We kicked things off with a ride on the Flyer Express Quad, which whisked us right up toward the peak. We did see some skiers down below us on Exhibition, and the snow looked fantastic. Coverage was deep and soft thanks to the storm, so the only concern was whether or not the snow was sticky; unfortunately it’s not easy to tell that from just watching a skier make turns, since you can’t see the subtle corrections being made by their muscles as they adjust their balance, but the folks we saw sure seemed to be enjoying themselves as they silently cut arcs into the groomed snow. The air temperature was definitely cooler when we reached the summit of the Flyer, and we found that the snow itself was actually pretty cold and wintry. It was very dense like one would expect, and in untracked areas you only sunk into the snow an inch or two, so it certainly wasn’t mush. In fact, the mountain had a sign up about how the off piste snow was going to be difficult for the first part of the day until the temperatures warmed up a bit, since areas that had seen skier traffic were going to have relatively stiff, uneven snow surfaces.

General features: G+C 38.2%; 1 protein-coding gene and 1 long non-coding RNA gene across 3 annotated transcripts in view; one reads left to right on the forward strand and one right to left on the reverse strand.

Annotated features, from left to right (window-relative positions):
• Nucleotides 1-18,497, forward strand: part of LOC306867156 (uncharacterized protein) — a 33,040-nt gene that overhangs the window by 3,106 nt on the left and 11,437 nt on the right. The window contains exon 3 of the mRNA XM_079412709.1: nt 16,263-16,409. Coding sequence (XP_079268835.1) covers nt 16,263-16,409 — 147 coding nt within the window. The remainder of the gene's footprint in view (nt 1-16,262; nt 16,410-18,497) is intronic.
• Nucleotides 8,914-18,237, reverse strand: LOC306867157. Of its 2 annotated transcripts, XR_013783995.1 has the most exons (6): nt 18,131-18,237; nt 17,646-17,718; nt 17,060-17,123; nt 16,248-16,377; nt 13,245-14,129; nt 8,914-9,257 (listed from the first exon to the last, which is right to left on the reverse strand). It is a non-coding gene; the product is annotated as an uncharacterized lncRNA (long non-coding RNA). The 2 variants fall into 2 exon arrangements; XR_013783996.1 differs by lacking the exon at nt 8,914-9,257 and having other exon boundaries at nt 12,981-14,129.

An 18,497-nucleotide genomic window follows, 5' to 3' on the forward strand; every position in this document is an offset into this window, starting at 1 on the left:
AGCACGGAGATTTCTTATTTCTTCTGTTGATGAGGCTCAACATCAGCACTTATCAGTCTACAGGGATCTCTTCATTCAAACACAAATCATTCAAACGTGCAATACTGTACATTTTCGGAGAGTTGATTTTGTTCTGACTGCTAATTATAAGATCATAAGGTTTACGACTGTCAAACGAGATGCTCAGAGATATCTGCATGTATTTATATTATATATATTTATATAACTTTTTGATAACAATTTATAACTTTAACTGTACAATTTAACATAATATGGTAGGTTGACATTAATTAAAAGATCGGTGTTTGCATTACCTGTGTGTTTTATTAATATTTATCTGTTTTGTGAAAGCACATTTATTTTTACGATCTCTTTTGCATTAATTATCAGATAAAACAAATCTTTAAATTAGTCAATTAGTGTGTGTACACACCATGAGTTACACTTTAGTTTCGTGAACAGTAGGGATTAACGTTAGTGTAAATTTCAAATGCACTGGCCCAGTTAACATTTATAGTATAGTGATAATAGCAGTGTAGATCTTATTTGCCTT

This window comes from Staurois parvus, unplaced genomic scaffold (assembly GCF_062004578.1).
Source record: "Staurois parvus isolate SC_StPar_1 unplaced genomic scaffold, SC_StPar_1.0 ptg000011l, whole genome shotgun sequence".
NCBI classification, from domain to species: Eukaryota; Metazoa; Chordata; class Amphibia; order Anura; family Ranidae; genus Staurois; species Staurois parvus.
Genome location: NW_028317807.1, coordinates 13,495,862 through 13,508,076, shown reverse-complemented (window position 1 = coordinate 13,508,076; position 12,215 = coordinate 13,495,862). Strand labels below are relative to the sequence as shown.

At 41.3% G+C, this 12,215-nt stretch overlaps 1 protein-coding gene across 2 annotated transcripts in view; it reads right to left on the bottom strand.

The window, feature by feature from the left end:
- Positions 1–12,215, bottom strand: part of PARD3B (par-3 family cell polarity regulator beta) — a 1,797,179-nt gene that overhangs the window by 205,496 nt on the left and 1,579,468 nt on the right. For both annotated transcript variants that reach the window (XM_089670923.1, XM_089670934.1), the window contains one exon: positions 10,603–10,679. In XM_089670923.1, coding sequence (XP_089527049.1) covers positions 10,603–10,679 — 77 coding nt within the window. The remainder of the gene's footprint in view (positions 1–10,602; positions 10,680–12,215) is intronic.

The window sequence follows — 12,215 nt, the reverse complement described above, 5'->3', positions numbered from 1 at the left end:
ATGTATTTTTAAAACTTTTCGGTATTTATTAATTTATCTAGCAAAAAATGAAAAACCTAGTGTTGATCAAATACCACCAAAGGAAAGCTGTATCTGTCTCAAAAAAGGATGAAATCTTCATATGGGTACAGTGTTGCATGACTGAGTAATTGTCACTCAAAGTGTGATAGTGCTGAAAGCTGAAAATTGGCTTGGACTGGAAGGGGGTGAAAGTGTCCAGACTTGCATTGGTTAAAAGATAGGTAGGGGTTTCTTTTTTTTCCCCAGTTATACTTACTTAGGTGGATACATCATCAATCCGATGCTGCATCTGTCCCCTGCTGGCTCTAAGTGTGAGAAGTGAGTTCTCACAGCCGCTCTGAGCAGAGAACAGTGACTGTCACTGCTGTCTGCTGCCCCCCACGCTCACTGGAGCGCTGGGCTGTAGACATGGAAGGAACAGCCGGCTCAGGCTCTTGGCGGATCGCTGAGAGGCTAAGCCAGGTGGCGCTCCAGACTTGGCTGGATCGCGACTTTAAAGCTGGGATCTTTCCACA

On our first decent we set off alongside the lift on Northway, and the snow was indeed in good shape – it was somewhere between winter and spring in consistency, but stickiness wasn’t an issue. We worked our way back toward the lift line of the quad on Upper Goat Run, which was our first taste of something steeper. The snow was holding up well in consistency, even as we descended in elevation. As we merged back toward the lift line, Dylan seemed hesitant for us to drop into the steepest terrain because ski patrol had placed some poles at the top of the “slow skiing area”, but it was just serving as the warning about speed control, and there were no coverage issues. You could just sink your edges in and let the skis ride. We’d soon reached the top pitch of Upper Exhibition, something we’d seen from the lift that was steep, groomed, and looked like it was a lot of fun for the skiers that were on it. We opted to save it for after a little more warming up, and instead veered to the right down Upper Goat Run and over toward Lower River Quai. Lower River Quai is actually a bit steep, and while there, we met a family that was picking their way down it. The snow was starting to get a little tricky at that elevation, and by the time we hit the Interstate trail below, the snow had indeed taken on that stickiness that made it a challenge. I was excited about the conditions though, our sampling of the terrain suggested that we’d only have to deal with sticky snow in the low elevation runout trails, and if that was the case then we were in for some great runs.